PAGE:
Baby Work Uniform

One of the things I love most about machine embroidery is the limitless opportunity to personalize items relatively quickly.   When my daughter’s sorority sister, roommate and then matron-of-honor, Minna,  gave birth to her first child, I wanted to do something very special.  Because Sam’s grandparents had been shopping for him since the announcement of Minna’s pregnancy, he had more than a closet full of beautiful clothing.  So I decided cutsey personalization would fill the bill.

Minna and her husband are huge Disney fans, so with my beloved Brother 4500D, I embroidered several burp cloths, bibs and outfits with Disney characters. This off the rack onesie and soft visor set was included with the package of Disney items.   Sam’s father works in the family business and joked that he would be taking newborn Sam in as a junior partner.   So I thought a “uniform” would be appropriate.

From my design collection, I selected a big delivery truck, sized proportionally to the onesie.  Then, in my PE-Design program, I worked the company name until it fit on the side of the truck.   Of course, I wanted “Sam” to be in large letters on the visor and the “Junior Partner” embroidery to be large enough to read easily.

The last touch was to re-sew the buttons with red thread.  This is not the place for mother of pearl buttons.  “Utility” quality was just perfect.  But the accent of the red thread seemed to pull it all together nicely.

This little outfit is certainly not an heirloom.  But it was special to Sam’s family and they enjoyed seeing him in his little work clothes.

I do have some tips for anyone wanting to personalize a similar outfit.

  • 1.  Iron a fusible tricot interfacing under the area where the design is to be placed.  Make sure that the square, probably 4″ x 4″, has the stretch going the opposite direction of the stretch on the knit.  Most garments stretch from side to side.  So apply the fusible knit stabilizer so that it stretches up and down.  Then turn the garment inside out.
  • 2.  Put a basting frame around the design in your software or using on-screen editing.  I like to add an X from corner to corner for extra stability.
  • 3.  Print out a template, then mark the placement center with a cross hairs that goes from side to side and top to bottom.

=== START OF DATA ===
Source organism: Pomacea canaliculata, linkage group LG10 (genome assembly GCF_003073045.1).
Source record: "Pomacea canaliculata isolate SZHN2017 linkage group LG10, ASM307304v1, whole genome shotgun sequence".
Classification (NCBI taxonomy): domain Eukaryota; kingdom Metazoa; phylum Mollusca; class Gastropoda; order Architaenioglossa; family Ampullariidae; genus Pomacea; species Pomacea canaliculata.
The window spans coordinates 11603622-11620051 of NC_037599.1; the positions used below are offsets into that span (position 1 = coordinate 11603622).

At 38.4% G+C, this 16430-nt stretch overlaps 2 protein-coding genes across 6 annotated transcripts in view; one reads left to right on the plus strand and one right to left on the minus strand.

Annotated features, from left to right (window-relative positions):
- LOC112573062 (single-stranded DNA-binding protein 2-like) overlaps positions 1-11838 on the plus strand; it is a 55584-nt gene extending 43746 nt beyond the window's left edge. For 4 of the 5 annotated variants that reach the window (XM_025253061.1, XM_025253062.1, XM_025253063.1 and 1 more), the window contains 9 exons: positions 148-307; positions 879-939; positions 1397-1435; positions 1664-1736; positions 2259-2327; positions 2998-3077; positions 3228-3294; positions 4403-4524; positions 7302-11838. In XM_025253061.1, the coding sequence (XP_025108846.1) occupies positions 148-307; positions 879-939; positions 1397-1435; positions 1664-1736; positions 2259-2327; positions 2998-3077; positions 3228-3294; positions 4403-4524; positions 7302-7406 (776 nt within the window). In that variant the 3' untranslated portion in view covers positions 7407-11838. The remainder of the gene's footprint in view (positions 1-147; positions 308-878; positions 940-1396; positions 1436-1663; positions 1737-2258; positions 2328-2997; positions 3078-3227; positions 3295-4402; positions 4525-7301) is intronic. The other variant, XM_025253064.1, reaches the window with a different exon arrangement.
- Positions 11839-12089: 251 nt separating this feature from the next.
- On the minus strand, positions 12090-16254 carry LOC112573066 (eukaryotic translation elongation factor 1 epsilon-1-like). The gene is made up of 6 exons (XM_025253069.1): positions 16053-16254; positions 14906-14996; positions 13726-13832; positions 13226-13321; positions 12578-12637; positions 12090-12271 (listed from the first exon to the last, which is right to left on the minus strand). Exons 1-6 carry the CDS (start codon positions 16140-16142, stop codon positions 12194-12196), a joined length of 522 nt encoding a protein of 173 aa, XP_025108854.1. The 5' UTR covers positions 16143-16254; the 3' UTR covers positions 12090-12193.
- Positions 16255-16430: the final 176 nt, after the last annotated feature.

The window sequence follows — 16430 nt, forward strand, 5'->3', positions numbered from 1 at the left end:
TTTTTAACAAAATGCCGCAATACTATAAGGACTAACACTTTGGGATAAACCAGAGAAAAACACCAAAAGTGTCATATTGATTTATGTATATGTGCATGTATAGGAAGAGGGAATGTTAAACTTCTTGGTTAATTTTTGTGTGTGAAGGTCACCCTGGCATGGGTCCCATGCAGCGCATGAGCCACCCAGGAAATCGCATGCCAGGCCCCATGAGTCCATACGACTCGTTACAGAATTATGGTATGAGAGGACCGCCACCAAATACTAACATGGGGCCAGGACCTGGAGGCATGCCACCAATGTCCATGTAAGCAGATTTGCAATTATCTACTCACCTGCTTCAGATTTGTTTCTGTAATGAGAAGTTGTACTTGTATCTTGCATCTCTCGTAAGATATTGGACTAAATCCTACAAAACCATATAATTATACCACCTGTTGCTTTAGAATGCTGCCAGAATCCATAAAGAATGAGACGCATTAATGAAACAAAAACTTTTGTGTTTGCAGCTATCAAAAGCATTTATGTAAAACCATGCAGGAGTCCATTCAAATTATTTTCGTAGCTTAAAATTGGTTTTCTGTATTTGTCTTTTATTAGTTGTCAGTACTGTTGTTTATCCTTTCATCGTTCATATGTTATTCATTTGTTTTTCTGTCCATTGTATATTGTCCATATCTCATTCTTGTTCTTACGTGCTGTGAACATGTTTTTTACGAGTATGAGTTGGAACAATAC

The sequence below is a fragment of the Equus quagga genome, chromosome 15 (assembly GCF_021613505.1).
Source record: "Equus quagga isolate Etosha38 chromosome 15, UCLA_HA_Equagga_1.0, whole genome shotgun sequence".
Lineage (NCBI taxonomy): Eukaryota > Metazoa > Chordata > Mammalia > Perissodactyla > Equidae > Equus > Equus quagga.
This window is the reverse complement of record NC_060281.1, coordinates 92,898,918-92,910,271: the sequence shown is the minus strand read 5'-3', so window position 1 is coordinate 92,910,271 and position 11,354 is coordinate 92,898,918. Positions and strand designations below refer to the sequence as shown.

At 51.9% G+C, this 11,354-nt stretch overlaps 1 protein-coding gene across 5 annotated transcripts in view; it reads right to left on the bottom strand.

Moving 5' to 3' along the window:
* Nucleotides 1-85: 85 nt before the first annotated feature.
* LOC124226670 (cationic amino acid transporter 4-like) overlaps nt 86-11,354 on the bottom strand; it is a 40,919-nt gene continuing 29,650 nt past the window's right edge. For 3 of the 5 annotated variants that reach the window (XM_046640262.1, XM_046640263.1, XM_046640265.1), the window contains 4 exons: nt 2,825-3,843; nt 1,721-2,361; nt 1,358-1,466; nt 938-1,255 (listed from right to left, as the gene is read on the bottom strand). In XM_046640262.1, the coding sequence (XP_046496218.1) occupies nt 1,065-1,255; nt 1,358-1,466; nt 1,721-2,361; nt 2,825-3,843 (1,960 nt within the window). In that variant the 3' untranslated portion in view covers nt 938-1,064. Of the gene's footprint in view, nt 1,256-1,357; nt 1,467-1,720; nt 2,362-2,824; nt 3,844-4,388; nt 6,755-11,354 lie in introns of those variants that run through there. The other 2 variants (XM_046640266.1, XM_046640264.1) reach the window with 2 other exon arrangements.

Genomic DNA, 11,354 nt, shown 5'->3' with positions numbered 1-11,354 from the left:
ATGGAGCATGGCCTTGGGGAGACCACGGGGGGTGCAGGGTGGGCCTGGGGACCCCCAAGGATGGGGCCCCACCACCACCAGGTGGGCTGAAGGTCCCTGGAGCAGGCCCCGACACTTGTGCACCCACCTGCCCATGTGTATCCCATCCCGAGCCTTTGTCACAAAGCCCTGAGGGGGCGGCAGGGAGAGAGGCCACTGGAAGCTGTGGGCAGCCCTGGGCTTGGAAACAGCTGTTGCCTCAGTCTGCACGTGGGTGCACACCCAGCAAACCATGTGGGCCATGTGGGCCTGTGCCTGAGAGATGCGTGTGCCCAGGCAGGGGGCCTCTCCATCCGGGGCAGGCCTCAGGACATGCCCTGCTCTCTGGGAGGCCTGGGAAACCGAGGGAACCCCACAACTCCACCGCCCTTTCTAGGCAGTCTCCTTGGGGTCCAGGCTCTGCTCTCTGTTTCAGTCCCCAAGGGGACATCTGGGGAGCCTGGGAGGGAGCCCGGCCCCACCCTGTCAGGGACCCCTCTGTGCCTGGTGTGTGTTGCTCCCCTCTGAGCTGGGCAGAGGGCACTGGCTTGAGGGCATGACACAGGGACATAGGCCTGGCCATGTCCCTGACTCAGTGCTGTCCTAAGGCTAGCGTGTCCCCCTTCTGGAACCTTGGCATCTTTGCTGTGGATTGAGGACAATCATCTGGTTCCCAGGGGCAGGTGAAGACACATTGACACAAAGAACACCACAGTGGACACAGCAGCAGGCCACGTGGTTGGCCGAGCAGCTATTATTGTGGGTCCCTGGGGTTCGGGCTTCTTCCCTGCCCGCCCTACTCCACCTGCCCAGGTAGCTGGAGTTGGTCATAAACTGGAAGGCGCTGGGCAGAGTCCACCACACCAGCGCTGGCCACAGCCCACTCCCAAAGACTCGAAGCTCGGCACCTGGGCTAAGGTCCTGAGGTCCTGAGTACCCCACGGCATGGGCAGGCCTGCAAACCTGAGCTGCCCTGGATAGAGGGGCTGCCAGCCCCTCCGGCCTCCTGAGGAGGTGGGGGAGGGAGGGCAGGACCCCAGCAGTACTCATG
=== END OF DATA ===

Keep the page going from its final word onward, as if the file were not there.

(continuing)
• 4.  Hoop up a water soluble sticky stabilizer.
  • 5.  With the onesie inside out, work through the neck or crotch to place it under the embroidery foot.  Try to match the lines to the center side marks one each side of the hoop.  Then sink the needle in the center mark and, if necessary,  resituate the garment for perfect placement.
  • 6.  With the needle and presser foot up, advance the design one stitch.  With such a small garment and working through the neck opening or crotch, the movement of the hoop may dislodge the garment from the correct placement.  If so, try again, holding the garment firmly in place with your fingers.
  • 7.   Begin stitching the basting frame, but do so just 2-3 stitches at a time, then stop and reconfirm that the item is still placed correctly.  Continue until it is basted in place.
  • 8.  Do not leave the machine unattended.  It is very difficult to keep the body of the garment from flopping into the embroidery field.  So place close attention and be ready to stop on a dime.
  • 9. It is not easy to find  infant ready-to-wear  that is not already embroidered.   On Sam’s onesie, it was a small, insignificant design.  So I simply stitched right over it.  But covering two-tone blue striped fabric with white embroidery is risky enough without the complication of pre-existing embroidery.   So I used white Dry Cover Up under the back of the truck.

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